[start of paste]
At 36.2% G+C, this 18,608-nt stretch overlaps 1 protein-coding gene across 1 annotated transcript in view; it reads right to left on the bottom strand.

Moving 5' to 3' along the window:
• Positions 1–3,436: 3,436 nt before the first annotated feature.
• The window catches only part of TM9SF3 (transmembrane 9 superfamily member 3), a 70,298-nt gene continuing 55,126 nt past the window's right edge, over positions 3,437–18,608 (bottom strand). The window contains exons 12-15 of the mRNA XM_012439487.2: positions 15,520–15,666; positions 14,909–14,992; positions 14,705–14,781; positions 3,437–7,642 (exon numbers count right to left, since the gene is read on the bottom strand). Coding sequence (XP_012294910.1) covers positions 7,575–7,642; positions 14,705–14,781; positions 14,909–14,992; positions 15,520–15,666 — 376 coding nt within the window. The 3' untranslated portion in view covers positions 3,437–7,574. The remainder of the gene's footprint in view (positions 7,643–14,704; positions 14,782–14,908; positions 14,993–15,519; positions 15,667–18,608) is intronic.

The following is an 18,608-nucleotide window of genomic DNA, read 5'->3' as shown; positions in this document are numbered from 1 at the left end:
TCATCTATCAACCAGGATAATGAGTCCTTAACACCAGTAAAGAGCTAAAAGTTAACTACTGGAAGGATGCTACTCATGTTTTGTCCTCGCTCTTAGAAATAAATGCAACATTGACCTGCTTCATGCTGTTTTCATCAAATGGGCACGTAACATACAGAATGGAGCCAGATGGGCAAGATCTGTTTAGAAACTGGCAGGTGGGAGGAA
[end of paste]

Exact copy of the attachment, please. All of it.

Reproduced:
At 36.2% G+C, this 18,608-nt stretch overlaps 1 protein-coding gene across 1 annotated transcript in view; it reads right to left on the bottom strand.

Moving 5' to 3' along the window:
• Positions 1–3,436: 3,436 nt before the first annotated feature.
• The window catches only part of TM9SF3 (transmembrane 9 superfamily member 3), a 70,298-nt gene continuing 55,126 nt past the window's right edge, over positions 3,437–18,608 (bottom strand). The window contains exons 12-15 of the mRNA XM_012439487.2: positions 15,520–15,666; positions 14,909–14,992; positions 14,705–14,781; positions 3,437–7,642 (exon numbers count right to left, since the gene is read on the bottom strand). Coding sequence (XP_012294910.1) covers positions 7,575–7,642; positions 14,705–14,781; positions 14,909–14,992; positions 15,520–15,666 — 376 coding nt within the window. The 3' untranslated portion in view covers positions 3,437–7,574. The remainder of the gene's footprint in view (positions 7,643–14,704; positions 14,782–14,908; positions 14,993–15,519; positions 15,667–18,608) is intronic.

The following is an 18,608-nucleotide window of genomic DNA, read 5'->3' as shown; positions in this document are numbered from 1 at the left end:
TCATCTATCAACCAGGATAATGAGTCCTTAACACCAGTAAAGAGCTAAAAGTTAACTACTGGAAGGATGCTACTCATGTTTTGTCCTCGCTCTTAGAAATAAATGCAACATTGACCTGCTTCATGCTGTTTTCATCAAATGGGCACGTAACATACAGAATGGAGCCAGATGGGCAAGATCTGTTTAGAAACTGGCAGGTGGGAGGAA